Monday September 01, 2014
February 26th, 2014
The political equivalent of schoolyard bullying seems back in vogue to a degree seldom seen since the days of the late Sen. Joe McCarthy of Wisconsin, who used bare-knuckle intimidation to cow a whole country into viral anti-communism in the 1950s.
Despite New Jersey Gov. Chris Christie's assurance that "I am not a bully," more accounts of his strong-arm methods to get his way, strongly hinted in what's now known as Trafficgate, have cast him in that light.
How stupid can you be and still be a U.S. ambassador?
I went to Wikipedia to find out. I looked up George Tsunis, President Barack Obama's nominee to be ambassador to Norway, who embarrassed himself at his confirmation hearing before the Senate Foreign Relations Committee last month. But Tsunis is such an outlier that he doesn't even have a Wikipedia page.
It's official. People who leave ugly comments on the Internet are sadists and psychopaths, a Canadian study says. That's more elegant than what I call them.
In the wild freewheeling world of Internet, such creatures are called "trolls."
Here are some simple things to keep in mind about U.S. relations with Iran:
The many influential Americans seeking war with the Middle Eastern country include:
1. Munitions companies that profit from the sale of missiles, helicopters, bullets, etc.
2. TV pundits who get lots of extra work whenever our bombs detonate.
Kiev did not seem familiar when I visited a few years ago for the first and only time. Old and a little tired, but friendly. Reasonable.
It wasn't scary and off-putting; it was bright and shiny. Red Square meets Beverly Hills, more mirrors than Las Vegas -- like the little bright pocket I found myself in when I visited Moscow a few days later.
Can we talk about the United Nations? I know, I know. But give me a minute. We don't do this very often.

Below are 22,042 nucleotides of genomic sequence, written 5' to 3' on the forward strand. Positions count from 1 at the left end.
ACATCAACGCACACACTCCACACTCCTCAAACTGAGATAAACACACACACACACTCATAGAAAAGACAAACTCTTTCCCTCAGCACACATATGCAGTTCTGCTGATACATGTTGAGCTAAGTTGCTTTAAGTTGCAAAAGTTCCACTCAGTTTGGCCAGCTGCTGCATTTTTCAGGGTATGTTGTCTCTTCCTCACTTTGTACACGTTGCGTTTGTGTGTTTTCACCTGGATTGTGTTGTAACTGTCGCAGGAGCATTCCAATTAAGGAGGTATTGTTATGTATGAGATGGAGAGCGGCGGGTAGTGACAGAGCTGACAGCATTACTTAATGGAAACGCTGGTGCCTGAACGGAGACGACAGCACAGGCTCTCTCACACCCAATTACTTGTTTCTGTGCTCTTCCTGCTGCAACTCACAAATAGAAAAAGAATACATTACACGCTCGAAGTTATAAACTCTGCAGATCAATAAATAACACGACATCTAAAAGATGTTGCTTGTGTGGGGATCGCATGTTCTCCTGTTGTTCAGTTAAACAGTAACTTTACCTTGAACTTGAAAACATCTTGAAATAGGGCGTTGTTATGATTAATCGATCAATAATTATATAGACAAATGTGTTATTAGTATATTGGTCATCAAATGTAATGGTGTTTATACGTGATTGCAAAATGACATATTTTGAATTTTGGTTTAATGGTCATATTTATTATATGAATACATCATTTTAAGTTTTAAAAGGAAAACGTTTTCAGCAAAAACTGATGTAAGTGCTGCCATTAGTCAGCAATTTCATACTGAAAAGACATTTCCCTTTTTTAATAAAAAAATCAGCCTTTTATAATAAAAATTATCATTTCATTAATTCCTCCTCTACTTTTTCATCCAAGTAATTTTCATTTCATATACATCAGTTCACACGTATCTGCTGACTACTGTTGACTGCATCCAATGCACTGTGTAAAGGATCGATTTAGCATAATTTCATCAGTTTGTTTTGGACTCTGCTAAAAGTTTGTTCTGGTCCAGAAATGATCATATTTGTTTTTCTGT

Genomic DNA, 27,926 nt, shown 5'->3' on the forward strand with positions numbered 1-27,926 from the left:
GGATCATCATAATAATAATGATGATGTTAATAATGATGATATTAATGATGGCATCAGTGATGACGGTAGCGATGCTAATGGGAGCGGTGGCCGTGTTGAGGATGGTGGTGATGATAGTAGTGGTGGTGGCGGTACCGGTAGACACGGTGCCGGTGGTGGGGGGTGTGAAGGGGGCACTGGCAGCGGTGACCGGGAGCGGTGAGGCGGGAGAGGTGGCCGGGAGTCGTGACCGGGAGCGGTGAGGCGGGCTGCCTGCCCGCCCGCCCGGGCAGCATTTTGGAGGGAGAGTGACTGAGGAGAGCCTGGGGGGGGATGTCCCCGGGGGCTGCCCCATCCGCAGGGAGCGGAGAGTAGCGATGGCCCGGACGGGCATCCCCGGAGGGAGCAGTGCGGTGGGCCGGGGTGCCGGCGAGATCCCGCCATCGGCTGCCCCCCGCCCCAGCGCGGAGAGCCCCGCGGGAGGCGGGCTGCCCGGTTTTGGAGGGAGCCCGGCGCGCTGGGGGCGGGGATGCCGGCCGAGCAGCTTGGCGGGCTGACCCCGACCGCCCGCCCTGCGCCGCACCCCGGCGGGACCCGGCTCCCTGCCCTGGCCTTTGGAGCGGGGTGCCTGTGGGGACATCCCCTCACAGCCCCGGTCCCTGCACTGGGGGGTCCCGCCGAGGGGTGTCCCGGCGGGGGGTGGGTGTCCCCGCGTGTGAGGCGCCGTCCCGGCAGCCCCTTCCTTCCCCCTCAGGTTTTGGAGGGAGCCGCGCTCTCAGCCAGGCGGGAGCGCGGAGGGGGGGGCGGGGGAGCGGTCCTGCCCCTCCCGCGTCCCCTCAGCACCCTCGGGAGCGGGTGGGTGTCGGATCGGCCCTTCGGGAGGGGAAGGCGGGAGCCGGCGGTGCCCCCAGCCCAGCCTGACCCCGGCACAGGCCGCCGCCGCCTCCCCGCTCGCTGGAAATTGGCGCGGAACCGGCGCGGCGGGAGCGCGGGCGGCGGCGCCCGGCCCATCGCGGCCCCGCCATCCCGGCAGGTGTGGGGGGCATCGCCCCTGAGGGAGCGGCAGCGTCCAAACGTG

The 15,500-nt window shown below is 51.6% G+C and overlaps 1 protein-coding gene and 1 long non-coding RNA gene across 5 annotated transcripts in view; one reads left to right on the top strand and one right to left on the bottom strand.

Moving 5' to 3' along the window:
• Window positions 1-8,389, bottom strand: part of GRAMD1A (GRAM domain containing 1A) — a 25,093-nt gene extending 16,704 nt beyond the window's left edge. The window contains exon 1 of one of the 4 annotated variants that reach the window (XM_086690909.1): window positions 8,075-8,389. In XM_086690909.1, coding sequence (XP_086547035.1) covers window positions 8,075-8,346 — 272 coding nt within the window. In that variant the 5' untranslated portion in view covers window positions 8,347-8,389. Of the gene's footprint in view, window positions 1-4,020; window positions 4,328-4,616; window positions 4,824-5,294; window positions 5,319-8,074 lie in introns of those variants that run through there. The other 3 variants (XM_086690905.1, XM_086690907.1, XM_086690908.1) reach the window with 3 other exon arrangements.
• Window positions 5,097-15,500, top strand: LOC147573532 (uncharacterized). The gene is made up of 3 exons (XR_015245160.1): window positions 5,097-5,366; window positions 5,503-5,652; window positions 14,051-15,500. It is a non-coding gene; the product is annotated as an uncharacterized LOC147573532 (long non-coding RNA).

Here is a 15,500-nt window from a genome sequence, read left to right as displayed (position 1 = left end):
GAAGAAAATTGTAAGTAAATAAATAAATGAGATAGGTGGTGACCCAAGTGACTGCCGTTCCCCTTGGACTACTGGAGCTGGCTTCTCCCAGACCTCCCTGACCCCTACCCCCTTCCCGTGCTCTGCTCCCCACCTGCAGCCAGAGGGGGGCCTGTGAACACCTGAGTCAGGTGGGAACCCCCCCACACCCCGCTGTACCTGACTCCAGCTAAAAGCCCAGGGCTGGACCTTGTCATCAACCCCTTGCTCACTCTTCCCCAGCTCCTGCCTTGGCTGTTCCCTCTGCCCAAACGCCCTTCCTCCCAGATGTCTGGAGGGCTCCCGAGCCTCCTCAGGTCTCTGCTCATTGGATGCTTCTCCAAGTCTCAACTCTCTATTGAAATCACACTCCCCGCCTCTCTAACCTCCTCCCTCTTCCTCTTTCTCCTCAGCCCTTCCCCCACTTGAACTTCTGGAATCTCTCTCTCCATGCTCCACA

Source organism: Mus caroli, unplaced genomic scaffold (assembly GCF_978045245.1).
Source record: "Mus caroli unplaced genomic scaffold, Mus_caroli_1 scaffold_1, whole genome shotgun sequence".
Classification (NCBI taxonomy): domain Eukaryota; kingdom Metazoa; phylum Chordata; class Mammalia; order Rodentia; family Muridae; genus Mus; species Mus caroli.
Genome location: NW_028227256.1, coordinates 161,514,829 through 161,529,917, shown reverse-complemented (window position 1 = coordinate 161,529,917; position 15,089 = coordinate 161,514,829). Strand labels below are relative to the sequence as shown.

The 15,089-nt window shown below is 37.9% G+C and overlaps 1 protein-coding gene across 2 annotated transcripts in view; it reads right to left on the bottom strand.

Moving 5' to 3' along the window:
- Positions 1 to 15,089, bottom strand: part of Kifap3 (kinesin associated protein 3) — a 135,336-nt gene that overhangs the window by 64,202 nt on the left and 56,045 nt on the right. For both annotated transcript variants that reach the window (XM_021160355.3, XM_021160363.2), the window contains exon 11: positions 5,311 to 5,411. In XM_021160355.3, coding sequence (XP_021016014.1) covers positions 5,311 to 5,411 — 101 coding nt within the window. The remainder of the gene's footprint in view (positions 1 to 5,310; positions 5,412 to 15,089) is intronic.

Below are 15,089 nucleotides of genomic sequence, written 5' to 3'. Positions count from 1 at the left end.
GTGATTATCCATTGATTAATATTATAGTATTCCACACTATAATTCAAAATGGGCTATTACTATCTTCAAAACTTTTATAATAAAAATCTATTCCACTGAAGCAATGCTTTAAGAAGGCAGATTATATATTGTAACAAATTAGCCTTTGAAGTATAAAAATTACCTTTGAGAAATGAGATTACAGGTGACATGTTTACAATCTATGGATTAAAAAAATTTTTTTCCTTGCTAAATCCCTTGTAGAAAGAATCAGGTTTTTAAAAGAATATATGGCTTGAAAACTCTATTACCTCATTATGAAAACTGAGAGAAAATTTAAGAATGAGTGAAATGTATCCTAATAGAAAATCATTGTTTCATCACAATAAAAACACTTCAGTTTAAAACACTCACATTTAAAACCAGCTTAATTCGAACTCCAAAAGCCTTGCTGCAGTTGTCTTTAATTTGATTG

It looks as if the Senate is going to fail to ratify the U.N. treaty on the rights of people with disabilities this year. There are, of course, tons of things the Senate is going to fail to tackle between now and the fall elections. You name it, they're prepared to not do it.
The treatment helped. The patient is recovering. The doctor is still being accused of malpractice.
That, in a nutshell, is the story of the $800 billion stimulus package President Obama signed five years ago, the centerpiece of a code-blue effort to defibrillate the cratering economy.
Rarely in the annals of U.S. public policy has there been a greater disconnect between the real-world effect of legislation and its political-world perception.
When General Motors named Mary Barra the company’s new CEO in December, the announcement made instant headlines. No woman had ever steered a major global automaker.
But the hurrahs for GM’s historic hire turned into hoots of derision when a company filing revealed its new chief executive’s pay.
The esteemed political writer Charlie Cook recently produced a column titled "Is Hillary Clinton Too Old to Run?" Despite couching his thoughts with a mention that if Clinton were to run, she would be the same age as Ronald Reagan when he was first elected president, 69, he did venture over the sexism line.
The contrast could not be greater. Last year, we marked the 50th anniversary of the assassination of President John F. Kennedy. This year, we note the 50th anniversary of the election of President Lyndon Baines Johnson. One president is still revered, and rightly so. The other is still reviled, but unfairly so.